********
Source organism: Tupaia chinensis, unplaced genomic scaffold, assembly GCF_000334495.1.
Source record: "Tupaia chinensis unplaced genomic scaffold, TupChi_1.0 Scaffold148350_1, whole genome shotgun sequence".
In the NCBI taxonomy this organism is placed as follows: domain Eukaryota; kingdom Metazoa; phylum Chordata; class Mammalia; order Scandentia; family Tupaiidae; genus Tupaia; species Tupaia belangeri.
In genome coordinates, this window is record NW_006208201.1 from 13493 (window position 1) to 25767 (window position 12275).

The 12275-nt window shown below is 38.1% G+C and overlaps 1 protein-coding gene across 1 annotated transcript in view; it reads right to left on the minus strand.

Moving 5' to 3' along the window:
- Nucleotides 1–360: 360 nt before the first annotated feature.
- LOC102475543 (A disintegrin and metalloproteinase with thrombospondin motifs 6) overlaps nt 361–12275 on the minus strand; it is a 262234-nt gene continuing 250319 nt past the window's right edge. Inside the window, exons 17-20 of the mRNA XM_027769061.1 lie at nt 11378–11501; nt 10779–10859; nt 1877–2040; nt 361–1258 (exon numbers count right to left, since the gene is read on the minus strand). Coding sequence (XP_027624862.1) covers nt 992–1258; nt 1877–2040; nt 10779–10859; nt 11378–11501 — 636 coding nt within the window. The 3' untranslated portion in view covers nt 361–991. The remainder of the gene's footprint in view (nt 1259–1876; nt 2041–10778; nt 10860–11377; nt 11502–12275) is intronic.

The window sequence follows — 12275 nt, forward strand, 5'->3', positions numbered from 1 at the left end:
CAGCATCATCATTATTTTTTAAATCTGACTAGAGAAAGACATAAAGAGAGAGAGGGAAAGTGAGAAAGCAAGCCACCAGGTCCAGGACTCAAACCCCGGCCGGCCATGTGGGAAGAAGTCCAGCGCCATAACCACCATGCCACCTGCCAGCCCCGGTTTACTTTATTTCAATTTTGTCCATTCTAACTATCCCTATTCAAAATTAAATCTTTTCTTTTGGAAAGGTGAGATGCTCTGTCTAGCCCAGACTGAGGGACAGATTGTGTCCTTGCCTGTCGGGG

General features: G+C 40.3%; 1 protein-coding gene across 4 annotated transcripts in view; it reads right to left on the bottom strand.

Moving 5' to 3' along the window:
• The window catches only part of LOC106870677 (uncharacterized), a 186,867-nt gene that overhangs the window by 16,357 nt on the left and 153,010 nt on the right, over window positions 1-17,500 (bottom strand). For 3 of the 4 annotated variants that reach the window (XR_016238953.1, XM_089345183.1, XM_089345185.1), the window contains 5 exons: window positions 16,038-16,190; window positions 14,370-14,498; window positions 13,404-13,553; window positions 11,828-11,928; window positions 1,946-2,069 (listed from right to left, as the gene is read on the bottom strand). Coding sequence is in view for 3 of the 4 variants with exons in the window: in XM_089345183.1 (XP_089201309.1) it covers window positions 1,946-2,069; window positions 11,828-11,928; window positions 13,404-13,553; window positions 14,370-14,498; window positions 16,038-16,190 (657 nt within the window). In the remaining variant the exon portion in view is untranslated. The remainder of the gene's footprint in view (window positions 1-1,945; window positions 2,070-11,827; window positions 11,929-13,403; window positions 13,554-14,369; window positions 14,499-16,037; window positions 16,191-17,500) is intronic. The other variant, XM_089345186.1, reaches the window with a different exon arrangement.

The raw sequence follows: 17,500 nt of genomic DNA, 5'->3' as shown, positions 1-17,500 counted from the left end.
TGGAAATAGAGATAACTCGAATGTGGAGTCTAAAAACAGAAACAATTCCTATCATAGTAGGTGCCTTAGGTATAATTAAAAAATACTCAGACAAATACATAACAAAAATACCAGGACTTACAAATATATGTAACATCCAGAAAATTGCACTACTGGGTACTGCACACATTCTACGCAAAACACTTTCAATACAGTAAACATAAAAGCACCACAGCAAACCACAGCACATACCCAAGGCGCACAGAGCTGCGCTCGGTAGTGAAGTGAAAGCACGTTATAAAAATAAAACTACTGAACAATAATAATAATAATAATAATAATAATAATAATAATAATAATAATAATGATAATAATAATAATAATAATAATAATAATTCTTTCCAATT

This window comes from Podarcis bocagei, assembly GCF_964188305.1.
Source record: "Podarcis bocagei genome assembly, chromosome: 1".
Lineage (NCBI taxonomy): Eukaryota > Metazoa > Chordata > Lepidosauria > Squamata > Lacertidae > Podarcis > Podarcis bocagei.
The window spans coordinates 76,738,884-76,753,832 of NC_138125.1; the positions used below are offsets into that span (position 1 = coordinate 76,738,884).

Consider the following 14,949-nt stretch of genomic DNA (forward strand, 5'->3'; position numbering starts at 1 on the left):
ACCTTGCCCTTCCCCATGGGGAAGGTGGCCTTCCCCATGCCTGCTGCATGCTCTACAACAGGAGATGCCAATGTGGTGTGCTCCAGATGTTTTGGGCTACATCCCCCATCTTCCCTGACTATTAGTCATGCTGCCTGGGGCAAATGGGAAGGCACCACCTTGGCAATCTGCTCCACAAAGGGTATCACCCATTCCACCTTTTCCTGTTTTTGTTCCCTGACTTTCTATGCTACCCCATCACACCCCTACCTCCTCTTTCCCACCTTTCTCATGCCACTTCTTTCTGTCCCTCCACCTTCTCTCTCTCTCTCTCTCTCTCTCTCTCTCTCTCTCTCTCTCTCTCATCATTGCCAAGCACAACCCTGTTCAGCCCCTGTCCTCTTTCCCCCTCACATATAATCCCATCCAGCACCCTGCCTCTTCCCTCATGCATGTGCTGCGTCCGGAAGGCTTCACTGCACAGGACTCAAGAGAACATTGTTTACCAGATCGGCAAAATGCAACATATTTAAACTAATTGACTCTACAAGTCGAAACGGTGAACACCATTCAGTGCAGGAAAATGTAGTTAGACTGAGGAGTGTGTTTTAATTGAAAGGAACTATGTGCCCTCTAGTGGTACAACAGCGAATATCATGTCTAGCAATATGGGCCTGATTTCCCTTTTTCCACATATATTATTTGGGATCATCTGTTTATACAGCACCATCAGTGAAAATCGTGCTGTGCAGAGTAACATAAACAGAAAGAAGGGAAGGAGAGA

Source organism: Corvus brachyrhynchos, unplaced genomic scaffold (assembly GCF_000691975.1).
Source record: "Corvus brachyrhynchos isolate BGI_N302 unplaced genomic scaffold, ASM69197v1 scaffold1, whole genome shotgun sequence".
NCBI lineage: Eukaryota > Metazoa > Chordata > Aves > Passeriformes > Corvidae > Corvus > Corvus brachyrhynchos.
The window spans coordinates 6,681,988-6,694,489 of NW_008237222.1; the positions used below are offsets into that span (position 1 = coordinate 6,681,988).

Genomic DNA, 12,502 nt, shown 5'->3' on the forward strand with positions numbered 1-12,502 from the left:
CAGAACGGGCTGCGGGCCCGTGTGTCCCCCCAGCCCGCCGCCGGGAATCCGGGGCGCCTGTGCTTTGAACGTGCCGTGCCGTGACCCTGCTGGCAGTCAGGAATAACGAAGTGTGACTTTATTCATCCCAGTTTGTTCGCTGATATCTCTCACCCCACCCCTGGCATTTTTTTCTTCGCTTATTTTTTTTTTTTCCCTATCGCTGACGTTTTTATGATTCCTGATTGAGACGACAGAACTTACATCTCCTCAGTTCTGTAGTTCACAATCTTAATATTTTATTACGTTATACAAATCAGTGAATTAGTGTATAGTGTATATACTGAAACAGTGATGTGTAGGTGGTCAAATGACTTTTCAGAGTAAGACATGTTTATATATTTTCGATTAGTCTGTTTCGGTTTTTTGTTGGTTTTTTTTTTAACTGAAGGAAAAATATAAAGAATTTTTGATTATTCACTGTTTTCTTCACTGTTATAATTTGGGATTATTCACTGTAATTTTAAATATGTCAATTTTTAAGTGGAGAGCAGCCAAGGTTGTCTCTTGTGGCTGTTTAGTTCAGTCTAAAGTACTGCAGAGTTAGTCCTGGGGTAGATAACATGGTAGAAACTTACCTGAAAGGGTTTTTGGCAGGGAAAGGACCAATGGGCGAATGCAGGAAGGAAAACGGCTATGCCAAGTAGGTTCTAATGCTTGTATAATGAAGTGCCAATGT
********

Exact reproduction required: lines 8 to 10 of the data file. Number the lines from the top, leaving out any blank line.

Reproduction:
- LOC102475543 (A disintegrin and metalloproteinase with thrombospondin motifs 6) overlaps nt 361–12275 on the minus strand; it is a 262234-nt gene continuing 250319 nt past the window's right edge. Inside the window, exons 17-20 of the mRNA XM_027769061.1 lie at nt 11378–11501; nt 10779–10859; nt 1877–2040; nt 361–1258 (exon numbers count right to left, since the gene is read on the minus strand). Coding sequence (XP_027624862.1) covers nt 992–1258; nt 1877–2040; nt 10779–10859; nt 11378–11501 — 636 coding nt within the window. The 3' untranslated portion in view covers nt 361–991. The remainder of the gene's footprint in view (nt 1259–1876; nt 2041–10778; nt 10860–11377; nt 11502–12275) is intronic.

The window sequence follows — 12275 nt, forward strand, 5'->3', positions numbered from 1 at the left end:
CAGCATCATCATTATTTTTTAAATCTGACTAGAGAAAGACATAAAGAGAGAGAGGGAAAGTGAGAAAGCAAGCCACCAGGTCCAGGACTCAAACCCCGGCCGGCCATGTGGGAAGAAGTCCAGCGCCATAACCACCATGCCACCTGCCAGCCCCGGTTTACTTTATTTCAATTTTGTCCATTCTAACTATCCCTATTCAAAATTAAATCTTTTCTTTTGGAAAGGTGAGATGCTCTGTCTAGCCCAGACTGAGGGACAGATTGTGTCCTTGCCTGTCGGGG